Until we can decide on the perfect color, our front door remains...off-the-shelf-white.  What does that say about us to passersby, I wonder? That we are lazy? Unimaginative? Indecisive? Procrastinators? Or maybe, just that we like having a white door?

Sunday, February 6, 2011

The Story of My Magnolia Wreaths

image credit: Branches Design
It's already been confessed that I am a Southern girl at heart (despite my upbringing in the Far North).  For this reason, it did not come as a surprise to me that I instantly became obsessed with the idea of having a magnolia wreath grace our doorstep for the Christmas holidays last year.  An article in my beloved Southern Living magazine was to blame; I loved the lush green of the leaves, the softness of the ribbon, and the symbolism of hospitality.

I was on a mission.

It didn't take me long to discover that magnolia wreaths were few and far between in the DC Metropolitan area this winter.  I searched high and low - calling local nurseries and florists, checking online.  Sure I could have ordered a magnolia wreath from, say, Pottery Barn, but I didn't want to drop mad dough on a wreath.  My luck changed once I turned to eBay.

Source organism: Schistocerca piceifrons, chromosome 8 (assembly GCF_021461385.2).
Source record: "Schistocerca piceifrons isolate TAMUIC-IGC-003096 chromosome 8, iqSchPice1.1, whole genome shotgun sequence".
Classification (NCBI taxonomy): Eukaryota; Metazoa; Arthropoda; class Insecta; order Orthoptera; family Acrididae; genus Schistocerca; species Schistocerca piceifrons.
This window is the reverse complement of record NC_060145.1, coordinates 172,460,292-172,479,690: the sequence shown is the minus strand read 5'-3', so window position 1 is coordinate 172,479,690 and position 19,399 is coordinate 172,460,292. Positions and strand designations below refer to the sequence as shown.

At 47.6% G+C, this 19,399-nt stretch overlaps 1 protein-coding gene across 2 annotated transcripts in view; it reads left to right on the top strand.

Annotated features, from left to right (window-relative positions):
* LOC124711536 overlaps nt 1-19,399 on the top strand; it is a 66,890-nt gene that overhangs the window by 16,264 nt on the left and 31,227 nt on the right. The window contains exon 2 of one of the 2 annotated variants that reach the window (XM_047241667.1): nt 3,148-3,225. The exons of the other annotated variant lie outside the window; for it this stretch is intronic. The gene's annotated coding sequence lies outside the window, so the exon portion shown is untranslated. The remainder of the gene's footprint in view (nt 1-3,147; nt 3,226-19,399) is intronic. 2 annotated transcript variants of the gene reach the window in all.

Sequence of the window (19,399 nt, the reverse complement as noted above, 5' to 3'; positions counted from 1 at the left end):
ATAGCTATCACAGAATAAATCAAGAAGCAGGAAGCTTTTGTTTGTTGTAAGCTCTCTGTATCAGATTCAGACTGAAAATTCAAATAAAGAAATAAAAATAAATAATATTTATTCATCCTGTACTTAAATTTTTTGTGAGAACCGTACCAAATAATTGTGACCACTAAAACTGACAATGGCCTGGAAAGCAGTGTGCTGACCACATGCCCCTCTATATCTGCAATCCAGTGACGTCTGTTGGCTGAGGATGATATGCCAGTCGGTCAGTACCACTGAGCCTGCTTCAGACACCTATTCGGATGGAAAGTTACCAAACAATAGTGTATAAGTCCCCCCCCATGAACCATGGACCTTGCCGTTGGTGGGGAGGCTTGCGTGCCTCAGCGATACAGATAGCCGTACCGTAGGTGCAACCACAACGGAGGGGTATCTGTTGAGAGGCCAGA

I found a seller on eBay who owned a magnolia farm (jackpot!) She had no end of magnolia trees and handmade her wreaths for an insanely low price.  I ordered two; one round and one square.

the wreath in my home office 

the wreath in my dining room
I <3 them.

I'm debating whether I should lacquer them in white.

How gorgeous is this?

Essential Elements of a Mudroom

mud~room: (noun) a vestibule or other area in a house, in which wet and muddy clothes or footwear are removed.

What is a mudroom exactly? The name literally says it all. It's an entryway into your home where you can leave muddy boots and shoes, wet raincoats, snow-covered winter gear and the like without tracking it through the living areas of your house.

But oh - it can be so much more.

To me, a mudroom represents civility, organization, and sanity. A bit much? Perhaps.  But for some reason, I long for one.  Let's look at the essential elements of the ideal mudroom: